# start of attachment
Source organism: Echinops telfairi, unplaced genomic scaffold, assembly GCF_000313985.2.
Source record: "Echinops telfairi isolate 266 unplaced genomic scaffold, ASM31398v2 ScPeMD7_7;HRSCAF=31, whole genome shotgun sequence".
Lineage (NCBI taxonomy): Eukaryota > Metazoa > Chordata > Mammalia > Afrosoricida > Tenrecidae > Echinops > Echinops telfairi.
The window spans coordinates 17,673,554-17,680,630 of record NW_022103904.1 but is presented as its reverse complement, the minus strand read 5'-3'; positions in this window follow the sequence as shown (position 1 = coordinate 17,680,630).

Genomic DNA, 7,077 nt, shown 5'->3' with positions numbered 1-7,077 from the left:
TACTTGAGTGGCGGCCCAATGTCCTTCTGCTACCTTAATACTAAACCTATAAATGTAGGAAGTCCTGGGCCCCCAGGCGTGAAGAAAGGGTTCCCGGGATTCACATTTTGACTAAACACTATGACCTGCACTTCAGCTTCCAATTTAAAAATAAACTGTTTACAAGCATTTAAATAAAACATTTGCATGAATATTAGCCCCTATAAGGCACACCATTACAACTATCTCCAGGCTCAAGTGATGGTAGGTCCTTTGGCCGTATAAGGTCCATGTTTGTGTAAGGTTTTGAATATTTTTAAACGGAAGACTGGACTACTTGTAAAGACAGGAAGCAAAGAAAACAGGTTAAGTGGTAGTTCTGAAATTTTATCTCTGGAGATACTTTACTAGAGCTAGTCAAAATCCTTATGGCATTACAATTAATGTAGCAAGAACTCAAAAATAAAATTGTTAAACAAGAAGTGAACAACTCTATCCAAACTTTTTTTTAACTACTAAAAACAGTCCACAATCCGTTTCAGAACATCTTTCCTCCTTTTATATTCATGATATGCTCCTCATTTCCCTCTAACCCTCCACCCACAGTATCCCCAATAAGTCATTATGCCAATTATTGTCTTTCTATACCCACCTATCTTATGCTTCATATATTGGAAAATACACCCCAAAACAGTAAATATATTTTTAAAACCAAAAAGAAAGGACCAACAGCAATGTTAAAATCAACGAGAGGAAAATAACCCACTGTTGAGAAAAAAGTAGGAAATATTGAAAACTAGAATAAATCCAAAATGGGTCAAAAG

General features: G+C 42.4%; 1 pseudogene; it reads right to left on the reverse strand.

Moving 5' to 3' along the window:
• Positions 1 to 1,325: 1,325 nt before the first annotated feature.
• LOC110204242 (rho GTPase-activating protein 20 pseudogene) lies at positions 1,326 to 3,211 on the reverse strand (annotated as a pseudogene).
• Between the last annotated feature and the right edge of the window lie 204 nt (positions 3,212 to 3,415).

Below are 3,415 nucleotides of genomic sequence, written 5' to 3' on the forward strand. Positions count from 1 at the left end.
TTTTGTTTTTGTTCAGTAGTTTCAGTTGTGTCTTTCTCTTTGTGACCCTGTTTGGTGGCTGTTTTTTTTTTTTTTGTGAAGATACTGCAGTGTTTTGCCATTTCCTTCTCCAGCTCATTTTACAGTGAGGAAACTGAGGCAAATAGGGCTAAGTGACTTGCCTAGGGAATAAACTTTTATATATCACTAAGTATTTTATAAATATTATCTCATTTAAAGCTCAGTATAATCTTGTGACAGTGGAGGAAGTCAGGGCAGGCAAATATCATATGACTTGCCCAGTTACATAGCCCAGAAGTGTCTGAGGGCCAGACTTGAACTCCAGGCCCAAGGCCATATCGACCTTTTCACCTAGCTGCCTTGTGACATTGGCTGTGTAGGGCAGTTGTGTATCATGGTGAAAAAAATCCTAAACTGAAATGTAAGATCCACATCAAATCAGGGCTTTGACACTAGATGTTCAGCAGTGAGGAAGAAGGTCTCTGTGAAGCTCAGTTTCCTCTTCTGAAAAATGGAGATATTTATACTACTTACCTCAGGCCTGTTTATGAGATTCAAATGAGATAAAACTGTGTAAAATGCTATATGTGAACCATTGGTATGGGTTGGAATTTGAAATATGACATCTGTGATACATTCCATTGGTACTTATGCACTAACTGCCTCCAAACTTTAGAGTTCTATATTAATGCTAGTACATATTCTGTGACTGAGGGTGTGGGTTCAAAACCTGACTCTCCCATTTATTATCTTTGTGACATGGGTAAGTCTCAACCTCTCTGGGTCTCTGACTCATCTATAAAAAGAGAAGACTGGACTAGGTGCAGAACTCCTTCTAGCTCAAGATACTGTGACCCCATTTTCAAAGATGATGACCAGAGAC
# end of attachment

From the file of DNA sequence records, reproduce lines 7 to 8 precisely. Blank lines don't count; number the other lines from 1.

General features: G+C 42.4%; 1 pseudogene; it reads right to left on the reverse strand.

Moving 5' to 3' along the window: